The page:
Latest Tech for Building a Budget Supercomputer

Newsflash: you don’t have to break the bank to build a supercomputer. While it may seem beyond the realm of what’s financially possible for your average citizen, the truth is that you can build one at home for less than $1,000.

However, before we jump into the latest amazing hardware that can help you build your supercomputer, it might be helpful to review just exactly how one functions. For some reason, there is widespread misinformation about the way supercomputers operate, and understanding their functionality helps highlight the purpose of each individual component.

How Does a Supercomputer Work?

Have you heard the term parallelization? To understand how supercomputers work, a basic definition is essential:

  • Parallelization: Parallelization is the process by which supercomputers break down complex problems. By dividing a large problem into multiple smaller problems, it can deliver results far faster than your average computer.

Many consider supercomputers as beefed up “regular computers,” but a better way to think of them is many units in one. In other words, multiple computers inside a single engine, constantly splitting up problems in order to solve them with incredible speed.

A supercomputer uses the following hardware to operate:

  • A head node
  • Compute nodes
  • Server rack
  • Power distribution unit
  • Ethernet switch and cables

The Head Node

While your supercomputer is essentially a cluster of several different computers working simultaneously, there is still one “brain” that functions as the “alpha.” This alpha unit will be the one that you issue instructions to and whose actions every other computer will replicate.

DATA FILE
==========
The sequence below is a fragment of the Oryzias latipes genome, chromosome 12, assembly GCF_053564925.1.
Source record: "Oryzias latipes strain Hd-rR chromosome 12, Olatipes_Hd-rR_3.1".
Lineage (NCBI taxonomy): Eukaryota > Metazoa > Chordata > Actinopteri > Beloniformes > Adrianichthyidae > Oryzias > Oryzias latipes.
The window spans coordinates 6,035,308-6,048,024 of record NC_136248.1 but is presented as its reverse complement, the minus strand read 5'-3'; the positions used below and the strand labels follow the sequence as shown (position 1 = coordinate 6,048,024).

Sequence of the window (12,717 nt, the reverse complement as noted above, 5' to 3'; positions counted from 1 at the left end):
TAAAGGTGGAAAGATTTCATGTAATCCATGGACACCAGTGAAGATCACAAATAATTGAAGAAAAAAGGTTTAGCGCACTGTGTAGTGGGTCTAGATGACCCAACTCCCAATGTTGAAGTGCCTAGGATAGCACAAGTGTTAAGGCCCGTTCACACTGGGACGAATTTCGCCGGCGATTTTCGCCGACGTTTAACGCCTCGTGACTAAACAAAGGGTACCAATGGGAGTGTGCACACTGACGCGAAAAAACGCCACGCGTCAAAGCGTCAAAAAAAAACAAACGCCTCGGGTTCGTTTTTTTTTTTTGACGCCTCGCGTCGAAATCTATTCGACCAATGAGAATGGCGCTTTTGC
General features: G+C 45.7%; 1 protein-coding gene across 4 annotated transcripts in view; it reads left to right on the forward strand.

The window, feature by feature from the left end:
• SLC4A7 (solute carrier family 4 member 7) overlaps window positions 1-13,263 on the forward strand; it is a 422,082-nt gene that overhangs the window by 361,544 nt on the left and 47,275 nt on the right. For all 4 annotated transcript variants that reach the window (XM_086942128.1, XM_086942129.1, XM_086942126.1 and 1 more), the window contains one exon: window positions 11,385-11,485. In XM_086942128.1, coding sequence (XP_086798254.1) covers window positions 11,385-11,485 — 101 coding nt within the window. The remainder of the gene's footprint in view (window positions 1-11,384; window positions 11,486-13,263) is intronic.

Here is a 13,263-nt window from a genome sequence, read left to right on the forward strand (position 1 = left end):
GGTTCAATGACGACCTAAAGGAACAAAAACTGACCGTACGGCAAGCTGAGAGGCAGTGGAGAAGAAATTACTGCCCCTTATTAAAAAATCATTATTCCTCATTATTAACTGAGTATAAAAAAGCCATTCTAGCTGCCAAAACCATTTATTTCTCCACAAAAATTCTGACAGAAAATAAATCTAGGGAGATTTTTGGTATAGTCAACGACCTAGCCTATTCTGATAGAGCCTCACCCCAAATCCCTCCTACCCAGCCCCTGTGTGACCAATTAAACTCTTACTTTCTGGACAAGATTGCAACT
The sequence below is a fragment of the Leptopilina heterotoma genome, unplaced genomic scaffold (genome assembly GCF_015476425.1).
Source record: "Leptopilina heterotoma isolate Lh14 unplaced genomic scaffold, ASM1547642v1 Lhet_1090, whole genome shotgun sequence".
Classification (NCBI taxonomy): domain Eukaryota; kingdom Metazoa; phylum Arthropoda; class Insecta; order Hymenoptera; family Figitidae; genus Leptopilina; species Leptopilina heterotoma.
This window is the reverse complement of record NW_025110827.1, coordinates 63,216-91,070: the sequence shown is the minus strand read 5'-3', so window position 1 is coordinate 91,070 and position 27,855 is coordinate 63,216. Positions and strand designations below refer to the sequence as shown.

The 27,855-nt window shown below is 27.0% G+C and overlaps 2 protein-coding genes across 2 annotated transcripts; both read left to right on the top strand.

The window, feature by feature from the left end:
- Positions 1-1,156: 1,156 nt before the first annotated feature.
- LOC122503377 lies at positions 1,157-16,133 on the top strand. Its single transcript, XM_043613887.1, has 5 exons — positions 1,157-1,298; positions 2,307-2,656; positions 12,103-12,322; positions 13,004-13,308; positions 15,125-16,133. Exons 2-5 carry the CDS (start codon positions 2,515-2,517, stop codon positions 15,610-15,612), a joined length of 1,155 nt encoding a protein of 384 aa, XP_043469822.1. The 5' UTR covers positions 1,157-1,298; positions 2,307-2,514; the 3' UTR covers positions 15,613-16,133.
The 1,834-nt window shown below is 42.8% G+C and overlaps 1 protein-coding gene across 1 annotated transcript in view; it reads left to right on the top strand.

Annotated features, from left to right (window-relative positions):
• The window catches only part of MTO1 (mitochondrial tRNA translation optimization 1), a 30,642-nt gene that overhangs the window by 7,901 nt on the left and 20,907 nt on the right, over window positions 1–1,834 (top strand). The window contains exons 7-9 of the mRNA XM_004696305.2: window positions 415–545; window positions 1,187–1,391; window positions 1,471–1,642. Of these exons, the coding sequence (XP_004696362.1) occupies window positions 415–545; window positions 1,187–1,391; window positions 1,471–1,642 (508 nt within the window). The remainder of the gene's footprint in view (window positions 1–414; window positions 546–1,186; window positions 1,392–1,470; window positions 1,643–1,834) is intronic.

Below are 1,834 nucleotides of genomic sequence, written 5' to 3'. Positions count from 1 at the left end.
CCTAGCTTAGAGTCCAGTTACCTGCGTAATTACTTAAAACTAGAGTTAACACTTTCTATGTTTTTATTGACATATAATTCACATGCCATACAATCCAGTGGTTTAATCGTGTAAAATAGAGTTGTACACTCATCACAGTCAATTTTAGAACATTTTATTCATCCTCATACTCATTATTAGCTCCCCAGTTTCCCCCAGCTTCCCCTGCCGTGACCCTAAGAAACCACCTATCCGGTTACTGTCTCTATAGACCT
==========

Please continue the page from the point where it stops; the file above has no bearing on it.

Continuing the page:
If you’re reading this article from your home computer, voila. The computer you’re currently reading this from, connected to your local internet router, is likely going to be your head node. Of course, you can go out and spend the money on a brand new computer, but that would defeat the purpose of creating a budget supercomputer.

Compute Nodes

The most essential component of your supercomputer is the “compute nodes.” While the head node is responsible for issuing instructions, the compute nodes are the other computers, connected to the head node, that are responsible for executing upon those instructions.

There are many small, single-board computers that you can use as compute nodes. Running a quick internet search should help you find a list of competing options. If your goal is to spend the least amount of money that you can on your supercomputer, you should purchase somewhere between eight and ten, and equip them with the best budget graphics card.

Server Rack

Computer server racks can get expensive, but it’s possible to find some at bargain prices. The purpose of the rack is to store your cluster of compute nodes, so it’s important to ensure that they are physically compatible.

Some server racks are built for large computers, while others are designed to fit smaller, single-board units—like the ones that you should use for your supercomputer.

Power Distribution Unit

A power distribution unit (PDU) is going to supply power to your supercomputer. Many different manufacturers engineer them, so your goal should be to find the lowest possible price on a PDU that can run power to your various compute nodes.

Ethernet Switch and Cables

Compute nodes and head nodes without an ethernet switch is like a car that lacks a transmission. It has the parts needed to generate power but is missing a key element which ties them all together.

An ethernet switch, also known as a network switch, usually looks like a small, rectangular box with ethernet sockets in the side. By connecting your head nodes and compute nodes to the ethernet switch, they can communicate with each other, receiving and carrying out the instructions that make parallelization possible.

Building a Budget Supercomputer with the Latest Tech

The most famous supercomputers can cost just short of a billion dollars. They are used for predicting climate patterns, processing unimaginable amounts of data, and solving extremely complex problems. However, for less than $1,000 you can build your own. The latest affordable tech options have made the seemingly impossible a reality. With a combination of these budget-friendly solutions and some key hardware pieces you’re well on your way to building a supercomputer that’s perfect for your needs.